I, myself, often dismiss people like Bachmann or Palin as being loony and think that no one out there could possibly take either of them seriously. This is a mistake. None of us should ever forget that hate speech and rhetoric, if left unchecked, can blossom into violence. Eugene Robinson, columnist for The Washington Post put it this way in a March 2010 column:   

For decades now, the most serious threat of domestic terrorism has come from the growing ranks of paranoid, anti-government hate groups that draw their inspiration, vocabulary and anger from the far right . . . It is disingenuous for mainstream purveyors of incendiary far-right rhetoric to dismiss groups such as the Hutaree by saying that there are “crazies on both sides.” This simply is not true  . . . There has been explosive growth among far-right, militia-type groups that identify themselves as white supremacists, “constitutionalists,” tax protesters and religious soldiers determined to kill people to uphold “Christian” values.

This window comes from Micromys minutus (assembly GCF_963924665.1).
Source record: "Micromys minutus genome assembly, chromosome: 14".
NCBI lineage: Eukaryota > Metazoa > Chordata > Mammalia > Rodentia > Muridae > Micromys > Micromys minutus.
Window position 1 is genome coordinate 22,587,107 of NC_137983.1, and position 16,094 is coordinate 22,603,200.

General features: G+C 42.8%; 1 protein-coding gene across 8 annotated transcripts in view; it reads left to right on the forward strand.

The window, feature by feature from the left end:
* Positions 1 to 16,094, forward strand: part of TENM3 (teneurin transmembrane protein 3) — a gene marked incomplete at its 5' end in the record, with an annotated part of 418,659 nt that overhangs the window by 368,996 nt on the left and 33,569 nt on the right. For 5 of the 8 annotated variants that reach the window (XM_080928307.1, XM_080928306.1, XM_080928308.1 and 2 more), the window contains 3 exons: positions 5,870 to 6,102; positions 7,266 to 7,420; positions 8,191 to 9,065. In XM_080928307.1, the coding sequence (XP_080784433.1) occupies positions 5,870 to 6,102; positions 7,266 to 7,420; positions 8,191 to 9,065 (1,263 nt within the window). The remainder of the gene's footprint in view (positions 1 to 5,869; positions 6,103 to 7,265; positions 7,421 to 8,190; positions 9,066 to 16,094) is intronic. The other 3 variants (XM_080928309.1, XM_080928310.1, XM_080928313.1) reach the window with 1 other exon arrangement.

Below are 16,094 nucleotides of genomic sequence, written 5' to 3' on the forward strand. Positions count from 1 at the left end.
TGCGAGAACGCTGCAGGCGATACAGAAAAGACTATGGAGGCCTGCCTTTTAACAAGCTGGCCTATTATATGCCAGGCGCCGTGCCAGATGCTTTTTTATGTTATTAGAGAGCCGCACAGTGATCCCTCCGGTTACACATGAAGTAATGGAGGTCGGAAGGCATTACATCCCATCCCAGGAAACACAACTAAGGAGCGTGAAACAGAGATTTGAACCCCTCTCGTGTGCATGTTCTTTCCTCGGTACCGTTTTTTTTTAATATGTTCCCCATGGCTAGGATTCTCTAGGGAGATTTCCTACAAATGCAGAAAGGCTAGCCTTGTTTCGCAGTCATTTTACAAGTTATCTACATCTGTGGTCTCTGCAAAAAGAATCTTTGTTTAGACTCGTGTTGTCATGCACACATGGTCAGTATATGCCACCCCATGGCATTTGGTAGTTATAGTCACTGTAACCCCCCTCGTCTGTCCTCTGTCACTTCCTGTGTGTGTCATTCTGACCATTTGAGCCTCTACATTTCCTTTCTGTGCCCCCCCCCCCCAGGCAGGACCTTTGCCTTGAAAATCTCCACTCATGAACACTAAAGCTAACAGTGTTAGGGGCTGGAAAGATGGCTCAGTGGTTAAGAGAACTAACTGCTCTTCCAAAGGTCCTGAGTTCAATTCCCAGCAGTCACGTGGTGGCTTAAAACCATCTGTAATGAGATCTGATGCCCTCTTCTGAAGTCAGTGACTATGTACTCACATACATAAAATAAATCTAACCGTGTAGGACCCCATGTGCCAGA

The vitriolic, anti-government hate speech that is spewed on talk radio every day—and, quite regularly, at Tea Party rallies—is calibrated not to inform but to incite. Demagogues scream at people that their government is illegitimate, that their country has been “taken away,” that their elected officials are “traitors” and that their freedom is at risk.   

Crazy, paranoid, fringe, or whatever—these people have a right to speak, but they do not speak for me. My own failure to at least acknowledge that the threat is real would be foolish. This movement is real. How much momentum it gains depends upon those of us who look on but do not take sides, hoping that it will dissipate on its own.   

It won’t. At least not while so much hatred, bigotry, racism, and animus continues to pervade those vocal segments of our society, the ones among the gathering storm. Jefferson’s quote can be read in two ways: the perceived call to arms, or the admonishment not to sit idly by in silence while things around you are going to hell.  

More later. Peace.   

Music by Simon and Garfunkel (Concert in Central Park), “American Tune”